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50

SKELETON PROPOSITIONS &C. OF EUCLID

* BOOKS I AND II,

WITH REFERENCES,

FOR PEN AND INK EXAMINATIONS: ;

BY

HENRY GREEN, A.M.

PART III.
E U C L'ID, BOOK II.

MANCHESTER: JOHN HEYWOOD, 170, DEANSGATE. LONDON: Kent & Co., Paternoster Row; SIMPKIN & Co., Stationers' Hall Court.

EDINBURGH; BELL & BRADFUTE. GLASGOW: W. HAMILTON.

1858.

REMARKS ON THE SKELETON PROPOSITIONS, &c.

THE SKELETON PROPOSITIONS, &o., for pen-and-ink examinations, are arranged in two Series,--one with the references in the margin; the other without those ' references. The first Series is intended for beginners; the second, for those who may be reasonably supposed to be prepared for a strict examination. The two Series will be found well adapted to test the Progress of the Learner, and to ascertain how far his knowledge of geometrical. principles, and his power to apply them, really extend. The object is, in the first Series, to furnish the Learner, step by step, with the truths from which other truths are to be evolved, but to leave him to work out the results, and from the results, as they arise, to aim at more advanced conclusions: in the second Series, where there are references in the margin, the object is to make the examinations strict and thorough, yet so as to be conducted on one uniform plan. This uniformity will be found greatly to assist Examiners, when they compare the examination papers together for the purpose of deciding on their respective merits.

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The Skeleton propositions may be used either simultaneously with the Gradations, or, after the first and second books have been read in any of the usual editions of Simsox's Euclid, as a recapitulation of the ground already gone over: if used simultaneously, the Learner must first study the Definitions and Propositions irr their order, and then, laying the Gradations aside, reduce his knowledge to a written form, as the references indicate in the vertical columns of the Skeleton Propositions; but if used as a recapitulatory exercise, a course in some respects different is recommended.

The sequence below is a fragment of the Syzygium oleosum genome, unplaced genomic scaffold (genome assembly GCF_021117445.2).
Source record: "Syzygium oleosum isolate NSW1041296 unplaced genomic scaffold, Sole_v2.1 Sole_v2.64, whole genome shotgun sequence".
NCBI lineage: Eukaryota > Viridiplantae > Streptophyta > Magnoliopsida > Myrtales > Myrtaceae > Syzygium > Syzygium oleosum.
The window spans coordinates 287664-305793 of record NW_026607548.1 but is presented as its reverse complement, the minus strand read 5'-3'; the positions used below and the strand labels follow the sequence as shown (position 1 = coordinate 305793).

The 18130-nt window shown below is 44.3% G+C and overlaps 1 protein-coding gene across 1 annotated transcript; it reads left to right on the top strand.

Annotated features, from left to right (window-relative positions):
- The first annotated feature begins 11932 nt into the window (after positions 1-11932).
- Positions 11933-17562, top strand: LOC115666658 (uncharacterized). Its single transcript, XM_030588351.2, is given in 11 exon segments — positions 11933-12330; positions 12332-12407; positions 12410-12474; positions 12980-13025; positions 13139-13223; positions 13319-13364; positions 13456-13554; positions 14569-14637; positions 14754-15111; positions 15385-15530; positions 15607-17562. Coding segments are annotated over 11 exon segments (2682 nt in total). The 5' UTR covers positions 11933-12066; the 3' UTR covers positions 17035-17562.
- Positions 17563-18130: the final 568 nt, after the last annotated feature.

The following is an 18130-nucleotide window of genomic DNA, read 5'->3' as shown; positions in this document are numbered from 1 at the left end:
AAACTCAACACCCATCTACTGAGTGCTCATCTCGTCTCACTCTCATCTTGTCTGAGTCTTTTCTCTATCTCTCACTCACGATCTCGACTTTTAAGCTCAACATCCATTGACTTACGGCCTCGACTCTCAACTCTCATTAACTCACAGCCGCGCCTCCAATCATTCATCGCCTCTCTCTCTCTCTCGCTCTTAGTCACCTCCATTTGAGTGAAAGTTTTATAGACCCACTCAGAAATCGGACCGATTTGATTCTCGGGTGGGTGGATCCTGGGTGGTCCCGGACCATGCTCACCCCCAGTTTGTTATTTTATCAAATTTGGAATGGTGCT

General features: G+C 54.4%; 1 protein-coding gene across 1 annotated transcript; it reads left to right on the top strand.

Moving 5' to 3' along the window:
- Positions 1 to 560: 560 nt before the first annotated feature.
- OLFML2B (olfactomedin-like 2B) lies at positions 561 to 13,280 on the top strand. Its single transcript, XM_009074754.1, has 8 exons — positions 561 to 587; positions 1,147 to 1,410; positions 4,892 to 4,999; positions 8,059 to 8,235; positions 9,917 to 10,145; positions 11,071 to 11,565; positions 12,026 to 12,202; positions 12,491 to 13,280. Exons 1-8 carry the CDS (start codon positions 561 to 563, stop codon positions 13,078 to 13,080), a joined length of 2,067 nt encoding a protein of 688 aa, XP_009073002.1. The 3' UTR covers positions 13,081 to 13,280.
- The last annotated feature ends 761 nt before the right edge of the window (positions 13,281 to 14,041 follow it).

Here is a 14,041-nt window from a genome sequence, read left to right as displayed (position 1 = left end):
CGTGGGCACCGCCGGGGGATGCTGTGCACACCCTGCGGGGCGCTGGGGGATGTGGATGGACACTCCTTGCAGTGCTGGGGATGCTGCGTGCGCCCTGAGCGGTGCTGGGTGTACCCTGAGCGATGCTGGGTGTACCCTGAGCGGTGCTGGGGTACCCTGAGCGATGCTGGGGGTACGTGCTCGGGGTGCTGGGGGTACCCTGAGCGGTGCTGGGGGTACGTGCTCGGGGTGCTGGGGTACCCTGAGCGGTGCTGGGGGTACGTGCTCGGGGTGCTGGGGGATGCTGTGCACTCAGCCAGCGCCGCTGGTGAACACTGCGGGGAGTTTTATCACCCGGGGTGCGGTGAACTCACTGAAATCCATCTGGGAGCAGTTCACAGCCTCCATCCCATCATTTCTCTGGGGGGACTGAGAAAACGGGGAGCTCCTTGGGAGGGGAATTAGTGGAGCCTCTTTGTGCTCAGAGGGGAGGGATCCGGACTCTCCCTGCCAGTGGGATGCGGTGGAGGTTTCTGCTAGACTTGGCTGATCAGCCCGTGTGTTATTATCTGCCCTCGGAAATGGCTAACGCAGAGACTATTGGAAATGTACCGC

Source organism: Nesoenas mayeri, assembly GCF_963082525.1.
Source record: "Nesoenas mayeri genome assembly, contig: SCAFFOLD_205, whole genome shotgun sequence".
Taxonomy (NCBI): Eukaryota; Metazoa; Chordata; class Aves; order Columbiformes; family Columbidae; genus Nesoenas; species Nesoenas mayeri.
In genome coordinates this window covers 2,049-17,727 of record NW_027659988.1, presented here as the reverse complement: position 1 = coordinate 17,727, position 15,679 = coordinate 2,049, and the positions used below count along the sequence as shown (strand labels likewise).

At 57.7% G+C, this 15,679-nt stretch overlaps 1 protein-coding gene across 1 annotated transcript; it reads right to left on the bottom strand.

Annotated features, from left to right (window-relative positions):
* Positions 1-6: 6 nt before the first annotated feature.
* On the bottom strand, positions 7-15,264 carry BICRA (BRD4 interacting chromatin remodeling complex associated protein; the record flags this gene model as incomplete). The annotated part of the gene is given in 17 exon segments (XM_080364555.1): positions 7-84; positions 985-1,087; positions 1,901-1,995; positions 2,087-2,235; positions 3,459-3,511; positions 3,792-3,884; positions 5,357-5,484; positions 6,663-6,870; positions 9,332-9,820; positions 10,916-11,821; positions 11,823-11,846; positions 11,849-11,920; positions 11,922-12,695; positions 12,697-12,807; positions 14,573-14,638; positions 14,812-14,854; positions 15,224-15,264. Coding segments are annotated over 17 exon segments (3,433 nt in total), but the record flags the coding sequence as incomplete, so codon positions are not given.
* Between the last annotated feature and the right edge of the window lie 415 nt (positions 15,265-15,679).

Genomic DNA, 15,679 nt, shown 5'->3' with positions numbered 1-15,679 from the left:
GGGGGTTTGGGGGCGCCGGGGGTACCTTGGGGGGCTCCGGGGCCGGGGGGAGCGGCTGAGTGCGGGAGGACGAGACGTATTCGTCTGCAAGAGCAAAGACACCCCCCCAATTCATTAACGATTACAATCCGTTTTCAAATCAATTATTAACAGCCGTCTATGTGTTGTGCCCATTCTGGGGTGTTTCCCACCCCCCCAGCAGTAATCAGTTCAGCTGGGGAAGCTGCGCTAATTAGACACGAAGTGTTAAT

In the recapitulatory excercise, the following plan is recommended for adoption :- first, that the Learner should give in writing a statement of the meaning of various Geometri. cal Terms, of the nature of Geometrical Reasoning, and of the application of Algebra and Arithmetic to Geometry; secondly, that he should fill in, not by copying from any book, but from the stores of his own mind and thought, trained by previous study of the 'GRADATIONS or of some similar work,—the Definitions, Postulates, and Axioms of which the leading words are printed; and thirdly, that he should proceed to take the Propositions in order, and write out the proofs at large, as the printed forms and references in the margin indicate: this should be done systematically in all the propositions, beginning with those truths already established which are required for the Construction and Demonstration, and then taking in order the Exposition, the Data and Quæsita, or the. Hypothesis and Con

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SKELETON PROPOSITIONS, &c., with REFERENCES.

Воок ІІ. .

DefinitioNS.

Every right-angled parallelogram, or rectangle, is said to be contained

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Prop. I. Theor. If there be two st. lines, one of which is divided into any number of parts, the rectangle contained

by the two st. lines is equal to the rectangles contained by the undivided line and the several parts of the

divided line.

Cox, P. 11. 3, 31, I.

Den. 31 I, Ax. 8,

Exp. | 1 | Hyp.

2 Concl.

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PROP. II. THEOR. lj a st. lime be divided into any luo parts, the rectangles contained by the whole line and each of ti.

parls, are together equal to the square of the whole line.

('on. 16. 31. I.

PROP. II.

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Dem. Def. 30, Ax. 1. I.

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